If your child has a disability or long-term health condition then you are likely to require additional help with family life. The Social Work department of your local authority has a duty to assess the needs of your child. This is called a Section 23 Assessment, which refers to the relevant section of the Children (Scotland) Act 1995. Most local authorities have a social work team which is dedicated to working with children with disabilities and you will find their contact details on your council’s website or through Directory Enquiries.
Social work departments usually have ‘eligibility criteria’ for deciding which children will receive services and how much support will be provided depending on the level of need. Be prepared for a bit of a wait for an assessment. A social worker will come to your home to assess your child’s needs. The assessment will be based on a range of factors such as your child’s health and behaviour, but also your family circumstances and your home environment.
The type of support provided varies from one local authority to another but is likely to include:
- Getting you a break from caring (or respite care) – examples are: a holiday playscheme, a few hours of help each week in the home, or weekend overnight care for children with high care needs.
- Equipment and adaptations for your home with advice from an Occupational Therapist.
- Providing access to practical assistance and advice on your caring role, for example: with travel, special cutlery, sleep and toileting, signposting to benefits services.
For more information have a look at the Contact Scotland website.
In addition to the assessment of your child’s needs you can also request an assessment for your own needs as a carer from your social work department. Obviously there will be a lot of overlap between your child’s needs and your own needs, but considering your circumstances from a different perspective may result in additional services for you to assist you.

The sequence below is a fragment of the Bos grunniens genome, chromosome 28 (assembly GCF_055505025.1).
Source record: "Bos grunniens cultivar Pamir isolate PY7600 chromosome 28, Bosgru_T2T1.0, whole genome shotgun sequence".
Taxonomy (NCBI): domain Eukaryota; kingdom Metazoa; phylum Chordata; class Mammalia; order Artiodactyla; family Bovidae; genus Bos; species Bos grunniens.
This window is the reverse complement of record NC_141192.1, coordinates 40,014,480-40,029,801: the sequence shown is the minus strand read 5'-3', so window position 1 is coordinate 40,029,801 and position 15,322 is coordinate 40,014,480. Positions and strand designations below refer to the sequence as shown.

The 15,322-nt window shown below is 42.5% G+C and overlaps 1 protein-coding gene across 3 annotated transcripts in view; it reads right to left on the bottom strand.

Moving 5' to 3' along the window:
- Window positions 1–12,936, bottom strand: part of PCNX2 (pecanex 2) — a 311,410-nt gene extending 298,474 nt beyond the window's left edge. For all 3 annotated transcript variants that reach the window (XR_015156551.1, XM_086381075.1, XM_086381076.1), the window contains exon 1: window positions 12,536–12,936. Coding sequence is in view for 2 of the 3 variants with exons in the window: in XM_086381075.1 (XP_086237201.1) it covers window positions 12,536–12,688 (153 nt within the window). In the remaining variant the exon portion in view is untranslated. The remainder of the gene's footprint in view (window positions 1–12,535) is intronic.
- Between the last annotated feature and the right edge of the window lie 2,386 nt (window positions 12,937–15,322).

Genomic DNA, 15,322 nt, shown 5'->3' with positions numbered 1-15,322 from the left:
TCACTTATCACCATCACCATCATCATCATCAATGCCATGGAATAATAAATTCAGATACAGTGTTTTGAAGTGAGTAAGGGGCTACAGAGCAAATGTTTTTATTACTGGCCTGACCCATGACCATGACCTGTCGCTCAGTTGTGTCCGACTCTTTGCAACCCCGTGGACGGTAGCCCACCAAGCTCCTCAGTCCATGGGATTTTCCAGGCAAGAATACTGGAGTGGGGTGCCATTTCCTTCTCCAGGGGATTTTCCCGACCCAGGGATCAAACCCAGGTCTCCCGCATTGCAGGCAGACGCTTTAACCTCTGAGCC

The Scottish Government introduced new legislation in 2013 which gives you the right to more choice and control over services provided for your child. This is called Self Directed Support (SDS). The aim of SDS is to allow anyone affected by disability and ill health, including children, to live a full life by making their own choices rather that having to fit into services that happen to be provided.
Your social worker will discuss Self Directed Support with you as part of your child’s Section 23 Assessment (see above). You can choose whether to purchase services yourself using a budget (called a Direct Payment) allocated by your social work department. However, you have other options. You can choose to involve another care provider, or ask social work to organise services for you, or choose a mix of these options. It is important to note that if your child’s needs are assessed as being low or moderate you may not receive a service or Direct Payment from social work but you may be provided with information about other useful services available.
As explained above, your Section 23 assessment may result in a further assessment by an occupational therapist (OT). The OT will decide whether your child requires aids and adaptions to your house. If you are an owner-occupier or a private tenant and you are assessed as having priority needs then you will be eligible for a ‘mandatory’ grant for structural adaptations. A private landlord will be expected to agree to reasonable adaptations. This might include changes such as replacing a bath with a shower or putting in a ramp. If you are a tenant of a housing association or local authority then you would be expected to approach your landlord with adaptations. Your local authority or housing association may assist you to move to a suitable property rather than making adaptations.